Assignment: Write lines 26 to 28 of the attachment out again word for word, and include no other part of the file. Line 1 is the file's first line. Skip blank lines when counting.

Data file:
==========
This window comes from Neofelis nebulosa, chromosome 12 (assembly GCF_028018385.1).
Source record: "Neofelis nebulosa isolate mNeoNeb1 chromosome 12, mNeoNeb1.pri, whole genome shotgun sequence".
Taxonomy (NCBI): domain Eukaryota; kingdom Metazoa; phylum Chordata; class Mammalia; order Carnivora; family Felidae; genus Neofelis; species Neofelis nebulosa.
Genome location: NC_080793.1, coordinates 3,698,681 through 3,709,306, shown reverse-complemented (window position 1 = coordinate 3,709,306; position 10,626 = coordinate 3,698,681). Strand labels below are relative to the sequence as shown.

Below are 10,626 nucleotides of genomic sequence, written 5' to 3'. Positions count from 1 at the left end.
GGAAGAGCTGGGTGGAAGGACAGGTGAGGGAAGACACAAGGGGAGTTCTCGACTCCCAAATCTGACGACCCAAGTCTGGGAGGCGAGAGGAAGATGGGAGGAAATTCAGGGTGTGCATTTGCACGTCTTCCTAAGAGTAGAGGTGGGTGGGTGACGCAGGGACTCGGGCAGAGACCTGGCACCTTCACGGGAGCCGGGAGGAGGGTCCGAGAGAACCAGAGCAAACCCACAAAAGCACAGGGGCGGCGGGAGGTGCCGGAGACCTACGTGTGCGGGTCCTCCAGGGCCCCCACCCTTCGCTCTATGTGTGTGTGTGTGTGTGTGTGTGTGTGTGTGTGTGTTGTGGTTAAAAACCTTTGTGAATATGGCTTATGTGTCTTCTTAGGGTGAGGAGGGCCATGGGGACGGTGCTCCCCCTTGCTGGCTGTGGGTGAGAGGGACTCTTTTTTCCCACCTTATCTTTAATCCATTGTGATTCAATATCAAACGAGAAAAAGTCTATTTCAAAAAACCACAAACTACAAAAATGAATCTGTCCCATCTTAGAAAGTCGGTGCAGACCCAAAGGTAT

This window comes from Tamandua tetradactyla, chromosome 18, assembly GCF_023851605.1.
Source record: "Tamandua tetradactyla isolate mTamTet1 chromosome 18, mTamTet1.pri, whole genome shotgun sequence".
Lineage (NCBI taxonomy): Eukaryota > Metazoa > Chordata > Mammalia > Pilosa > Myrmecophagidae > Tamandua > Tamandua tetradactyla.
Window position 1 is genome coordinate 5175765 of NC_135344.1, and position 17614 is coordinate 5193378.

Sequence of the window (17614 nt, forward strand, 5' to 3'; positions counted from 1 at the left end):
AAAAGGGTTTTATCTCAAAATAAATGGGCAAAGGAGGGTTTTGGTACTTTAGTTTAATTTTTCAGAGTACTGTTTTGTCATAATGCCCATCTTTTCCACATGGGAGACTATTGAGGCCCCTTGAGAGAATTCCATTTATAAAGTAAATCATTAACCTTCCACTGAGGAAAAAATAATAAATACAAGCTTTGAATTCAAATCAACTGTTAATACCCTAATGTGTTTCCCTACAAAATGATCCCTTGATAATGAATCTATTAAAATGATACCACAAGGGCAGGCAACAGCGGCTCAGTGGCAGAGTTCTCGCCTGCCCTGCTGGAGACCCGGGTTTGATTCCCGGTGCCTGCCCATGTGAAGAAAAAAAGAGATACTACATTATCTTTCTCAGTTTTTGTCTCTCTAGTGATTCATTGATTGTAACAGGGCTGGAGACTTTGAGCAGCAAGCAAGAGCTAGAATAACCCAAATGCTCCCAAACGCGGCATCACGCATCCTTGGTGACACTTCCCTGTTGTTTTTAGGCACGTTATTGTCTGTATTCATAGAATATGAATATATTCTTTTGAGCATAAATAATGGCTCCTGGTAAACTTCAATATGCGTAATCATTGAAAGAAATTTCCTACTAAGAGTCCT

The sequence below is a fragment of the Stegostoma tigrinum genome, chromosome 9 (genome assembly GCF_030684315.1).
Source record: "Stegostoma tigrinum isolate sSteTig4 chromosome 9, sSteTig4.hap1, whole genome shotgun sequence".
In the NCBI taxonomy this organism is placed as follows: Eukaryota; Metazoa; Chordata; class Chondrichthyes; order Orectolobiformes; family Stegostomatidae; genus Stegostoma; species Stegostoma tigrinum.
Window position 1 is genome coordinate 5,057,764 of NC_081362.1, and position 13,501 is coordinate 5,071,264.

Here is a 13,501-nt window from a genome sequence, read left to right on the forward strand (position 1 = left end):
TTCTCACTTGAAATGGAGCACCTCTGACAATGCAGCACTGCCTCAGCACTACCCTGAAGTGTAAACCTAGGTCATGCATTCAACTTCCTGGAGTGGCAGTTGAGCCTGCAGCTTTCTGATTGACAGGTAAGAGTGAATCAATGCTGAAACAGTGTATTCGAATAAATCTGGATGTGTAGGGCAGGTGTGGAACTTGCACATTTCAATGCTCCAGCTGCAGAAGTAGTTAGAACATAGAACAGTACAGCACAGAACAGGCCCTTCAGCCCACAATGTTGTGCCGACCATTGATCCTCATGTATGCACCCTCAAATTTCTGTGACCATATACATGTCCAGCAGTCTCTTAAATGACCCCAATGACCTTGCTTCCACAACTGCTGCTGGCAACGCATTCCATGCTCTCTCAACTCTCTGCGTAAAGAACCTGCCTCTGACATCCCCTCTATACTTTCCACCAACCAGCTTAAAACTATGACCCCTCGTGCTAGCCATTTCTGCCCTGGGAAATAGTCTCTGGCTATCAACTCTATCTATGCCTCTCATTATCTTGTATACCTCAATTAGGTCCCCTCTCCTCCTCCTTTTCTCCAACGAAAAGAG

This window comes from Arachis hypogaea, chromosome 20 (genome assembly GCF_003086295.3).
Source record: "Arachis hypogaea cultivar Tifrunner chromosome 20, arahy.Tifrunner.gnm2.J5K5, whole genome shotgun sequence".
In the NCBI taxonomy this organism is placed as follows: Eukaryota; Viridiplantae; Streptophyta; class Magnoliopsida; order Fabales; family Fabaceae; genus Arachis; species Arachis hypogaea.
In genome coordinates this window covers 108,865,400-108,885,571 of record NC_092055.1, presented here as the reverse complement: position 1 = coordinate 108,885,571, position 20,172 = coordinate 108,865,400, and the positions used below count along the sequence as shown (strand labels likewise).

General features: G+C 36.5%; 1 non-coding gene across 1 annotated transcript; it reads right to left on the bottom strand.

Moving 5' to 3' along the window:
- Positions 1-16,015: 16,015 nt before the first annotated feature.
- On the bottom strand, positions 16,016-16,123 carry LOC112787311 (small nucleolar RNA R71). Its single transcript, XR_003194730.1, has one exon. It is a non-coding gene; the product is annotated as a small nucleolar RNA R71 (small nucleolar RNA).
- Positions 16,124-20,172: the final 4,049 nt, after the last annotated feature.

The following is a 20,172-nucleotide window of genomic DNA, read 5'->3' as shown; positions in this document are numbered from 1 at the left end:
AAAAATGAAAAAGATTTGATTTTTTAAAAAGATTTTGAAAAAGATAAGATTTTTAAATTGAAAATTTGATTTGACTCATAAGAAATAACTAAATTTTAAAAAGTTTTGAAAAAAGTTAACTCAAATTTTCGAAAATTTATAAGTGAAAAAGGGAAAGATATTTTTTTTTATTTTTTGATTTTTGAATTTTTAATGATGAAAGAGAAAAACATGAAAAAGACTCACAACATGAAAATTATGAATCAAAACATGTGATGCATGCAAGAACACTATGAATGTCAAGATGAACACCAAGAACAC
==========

- On the bottom strand, positions 16,016-16,123 carry LOC112787311 (small nucleolar RNA R71). Its single transcript, XR_003194730.1, has one exon. It is a non-coding gene; the product is annotated as a small nucleolar RNA R71 (small nucleolar RNA).
- Positions 16,124-20,172: the final 4,049 nt, after the last annotated feature.

The following is a 20,172-nucleotide window of genomic DNA, read 5'->3' as shown; positions in this document are numbered from 1 at the left end: